We continue our survey of the twenty greatest movies of the 1950s.
For a complete listing of the greatest movies of the 20, 30s and 40s, click here.
7. Shane, 1953.
The gunshots in Shane are unlike any other gunshots in Hollywood history. They are heart-stopping thunderbolts, from either heaven or hell.
Shane, a mysterious gunslinger, rides into an isolated valley in the post-civil war Wyoming territory and finds work on a struggling farm owned by Joe Starrett (Van Heflin) and his wife, Marian, Jean Arthur, in her last Hollywood role. Their young son, Joey (Brandon deWilde) is drawn to Shane and wants Shane to teach him how to shoot.
Of course, there’s a ruthless cattle baron, Rufus Ryker (Emile Meyer), who wants to force Starrett and others off their land. All the basic elements of the classic western are in place. But Marian is an anti-gun fanatic, and she insists that guns will have no place in her son’s life.
Shane calmly explains: “A gun is a tool, Marian; no better or no worse than any other tool: an axe, a shovel or anything. A gun is as good or as bad as the man using it. Remember that.”
Jack Palance turns up as a psychotic killer hired by Ryker. Shane, a weary gunfighter, is forced to blaze away.
After World War II, director/producer George Stevens was well aware of the damage bullets do to a man’s flesh. But Stevens also witnessed the horrors of the concentration camps, and he knew that only good men with guns could have liberated these camps. Thus, Stevens abhorred violence even as he knew that it was necessary.
Shane was one of the first films in which actors were attached to hidden wires that yanked them backwards when they were shot. Stevens also fired a small cannon into a garbage can to simulate the loud roar of a pistol.
The ending is justly famous for Brandon deWilde’s cry of: “Come back, Shane!” As the gunslinger, perhaps mortally wounded in the last battle, rides off into the distance. This is one of the most haunting and moving endings in movie history. Because we all want Shane to come back.
8. The Big Heat, 1953
Bannion (Glenn Ford), a bull-dog cop, takes on the mob after the death of his beloved wife. This is a classic revenge tale, normally played out in a Western landscape (like Shane), but here the city, the mob, and the angry cop replace the west, the gunslinger and the cattle baron, as the moral landscape where good fights evil.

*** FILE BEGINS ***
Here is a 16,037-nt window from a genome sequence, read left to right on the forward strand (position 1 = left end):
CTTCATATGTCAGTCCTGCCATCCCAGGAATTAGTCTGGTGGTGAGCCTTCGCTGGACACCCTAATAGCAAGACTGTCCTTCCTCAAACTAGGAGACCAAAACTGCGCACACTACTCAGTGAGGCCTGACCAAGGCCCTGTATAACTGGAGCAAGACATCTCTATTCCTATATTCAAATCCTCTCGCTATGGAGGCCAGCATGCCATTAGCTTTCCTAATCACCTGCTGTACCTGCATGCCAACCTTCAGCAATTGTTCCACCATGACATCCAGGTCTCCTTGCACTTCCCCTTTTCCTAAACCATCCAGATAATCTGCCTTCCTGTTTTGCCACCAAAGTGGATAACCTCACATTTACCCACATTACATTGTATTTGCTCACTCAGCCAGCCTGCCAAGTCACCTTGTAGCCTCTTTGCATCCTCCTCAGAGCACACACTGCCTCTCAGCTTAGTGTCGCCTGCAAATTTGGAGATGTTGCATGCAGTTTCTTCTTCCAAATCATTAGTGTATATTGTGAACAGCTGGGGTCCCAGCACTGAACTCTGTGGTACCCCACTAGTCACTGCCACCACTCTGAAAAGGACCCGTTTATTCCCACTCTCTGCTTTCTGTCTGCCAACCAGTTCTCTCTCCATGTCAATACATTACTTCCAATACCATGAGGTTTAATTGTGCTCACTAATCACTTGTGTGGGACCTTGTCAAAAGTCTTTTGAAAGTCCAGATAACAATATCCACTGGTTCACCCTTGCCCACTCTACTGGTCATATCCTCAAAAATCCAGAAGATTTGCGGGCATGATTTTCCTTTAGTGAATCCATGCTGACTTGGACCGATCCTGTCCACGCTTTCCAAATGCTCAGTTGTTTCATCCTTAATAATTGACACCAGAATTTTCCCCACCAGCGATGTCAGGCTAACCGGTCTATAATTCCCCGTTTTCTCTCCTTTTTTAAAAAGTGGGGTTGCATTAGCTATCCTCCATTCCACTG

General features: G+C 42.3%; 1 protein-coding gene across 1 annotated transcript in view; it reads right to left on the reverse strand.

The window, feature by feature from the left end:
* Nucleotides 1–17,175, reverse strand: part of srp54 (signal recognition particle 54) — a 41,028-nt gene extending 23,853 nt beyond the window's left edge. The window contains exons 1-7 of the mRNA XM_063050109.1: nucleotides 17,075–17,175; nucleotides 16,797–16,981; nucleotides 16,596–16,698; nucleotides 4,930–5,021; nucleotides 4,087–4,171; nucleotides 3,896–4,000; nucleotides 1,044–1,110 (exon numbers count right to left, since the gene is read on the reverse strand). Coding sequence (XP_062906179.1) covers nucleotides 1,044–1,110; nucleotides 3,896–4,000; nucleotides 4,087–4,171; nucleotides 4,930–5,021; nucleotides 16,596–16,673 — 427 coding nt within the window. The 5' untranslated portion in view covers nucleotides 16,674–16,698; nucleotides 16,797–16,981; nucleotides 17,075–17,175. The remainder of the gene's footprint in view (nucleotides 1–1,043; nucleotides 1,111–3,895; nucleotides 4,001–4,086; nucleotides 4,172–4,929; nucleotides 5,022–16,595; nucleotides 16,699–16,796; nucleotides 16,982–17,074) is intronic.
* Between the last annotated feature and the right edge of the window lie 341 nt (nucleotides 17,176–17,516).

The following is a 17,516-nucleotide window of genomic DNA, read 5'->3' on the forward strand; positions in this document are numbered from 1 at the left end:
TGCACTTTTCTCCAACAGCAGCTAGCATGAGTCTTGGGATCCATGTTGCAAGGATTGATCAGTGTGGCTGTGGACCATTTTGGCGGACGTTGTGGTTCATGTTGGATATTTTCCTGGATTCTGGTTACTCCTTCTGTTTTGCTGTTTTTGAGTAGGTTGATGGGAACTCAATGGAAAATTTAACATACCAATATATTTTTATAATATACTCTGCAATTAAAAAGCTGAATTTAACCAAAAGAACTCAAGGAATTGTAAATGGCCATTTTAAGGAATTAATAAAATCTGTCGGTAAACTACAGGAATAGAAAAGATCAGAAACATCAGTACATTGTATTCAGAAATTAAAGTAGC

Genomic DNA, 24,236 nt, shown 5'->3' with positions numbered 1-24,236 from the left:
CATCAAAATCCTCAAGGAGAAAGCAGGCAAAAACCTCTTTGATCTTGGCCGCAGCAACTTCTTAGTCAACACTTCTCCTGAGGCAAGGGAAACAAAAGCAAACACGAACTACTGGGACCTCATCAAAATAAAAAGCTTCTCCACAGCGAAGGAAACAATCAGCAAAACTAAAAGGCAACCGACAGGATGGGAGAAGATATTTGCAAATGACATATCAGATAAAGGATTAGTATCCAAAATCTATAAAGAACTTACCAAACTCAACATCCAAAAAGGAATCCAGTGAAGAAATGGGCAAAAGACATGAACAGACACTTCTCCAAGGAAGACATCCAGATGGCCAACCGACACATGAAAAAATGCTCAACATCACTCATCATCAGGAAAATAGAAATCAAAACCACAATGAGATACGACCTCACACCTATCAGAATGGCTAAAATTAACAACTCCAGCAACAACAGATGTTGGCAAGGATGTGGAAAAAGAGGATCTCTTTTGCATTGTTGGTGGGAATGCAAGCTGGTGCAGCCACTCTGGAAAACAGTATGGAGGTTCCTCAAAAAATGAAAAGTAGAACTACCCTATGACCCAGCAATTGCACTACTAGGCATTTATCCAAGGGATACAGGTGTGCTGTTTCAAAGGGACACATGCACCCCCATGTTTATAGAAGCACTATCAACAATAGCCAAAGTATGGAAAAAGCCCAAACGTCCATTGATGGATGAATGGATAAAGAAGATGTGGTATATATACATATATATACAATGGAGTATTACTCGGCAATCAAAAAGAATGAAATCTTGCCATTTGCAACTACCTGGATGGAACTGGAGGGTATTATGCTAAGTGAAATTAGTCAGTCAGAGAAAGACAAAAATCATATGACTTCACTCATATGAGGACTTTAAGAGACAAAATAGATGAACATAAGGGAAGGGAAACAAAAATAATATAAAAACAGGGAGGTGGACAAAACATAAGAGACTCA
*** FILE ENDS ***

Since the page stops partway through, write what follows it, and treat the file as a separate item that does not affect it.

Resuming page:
In film noir, the femme fatale ensnares and then destroys the hero. But The Big Heat cleverly turns this tradition on its head. Gloria Grahame as Debbie, the gun moll, throws in with Glenn Ford’s avenging cop, and in the film’s most famous sequence gets a pot of boiling coffee flung in her face by gangster Lee Marvin. Debbie yearns for Bannion’s approval and love, but he’s still mourning his wife even as Debbie lies dying in Bannion’s arms.
The film, a pitiless and hard-edged narrative, proved popular with audiences and critics alike and director Fritz Lang theorized that, “Deep down, in every human being is the desire that good shall conquer evil. Could it be that people see in Bannion a symbol of hope in these days of taxes, insecurity, and the H-bomb?”
9. Ugetsu, 1953
Director Kenji Mizoguchi and screenwriter Yoshikata Yoda wanted to make a film exploring the effects of the terrible Japanese civil wars of the sixteenth century on ordinary people. Mizoguchi, one of Japan’s greatest directors, wrote a memo to Yoda:
The feeling of wartime must be apparent in the attitude of every character. The violence of war unleashed by those in power on a pretext of the national good must overwhelm the common people with suffering—moral and physical. Yet the commoners, even under these conditions, must continue to live and eat. This theme is what I especially want to emphasize here? How should I do it?
Yoda ended up telling the story of two peasant families, potters and farmers living in the same village, eking out a living, even as warlords ravage the land.
This is a lyrical masterpiece that contemplates no less than the nature and meaning of man’s life. The potter and the farmer abandon their wives and children in order to seek wealth and glory. Of course, their blind ambition leads to ruin, heartache and tragedy. And then, finally, an almost divine moment of comprehension for one of the film’s main characters.
Ugetsu is, above all, a series of interweaving love stories in which even a ghost, beautiful, lonely and deadly, is given her due.
Mizoguchi’s elegant camera constantly prowls and tracks, vertically and horizontally. In this way, the world’s instability is emphasized. Life meets death, the living interact with ghosts. Everything and everyone is in a constant state of flux.
A few nights before I married Karen I saw Ugetsu for the first time. At the end of the movie I was crying like a baby. I cried because this film, more than any other I have ever seen, confirms the sanctity of marriage, the importance of loyalty, and the eternal bonds of love. Ugetsu is beautiful and timeless.
To be continued.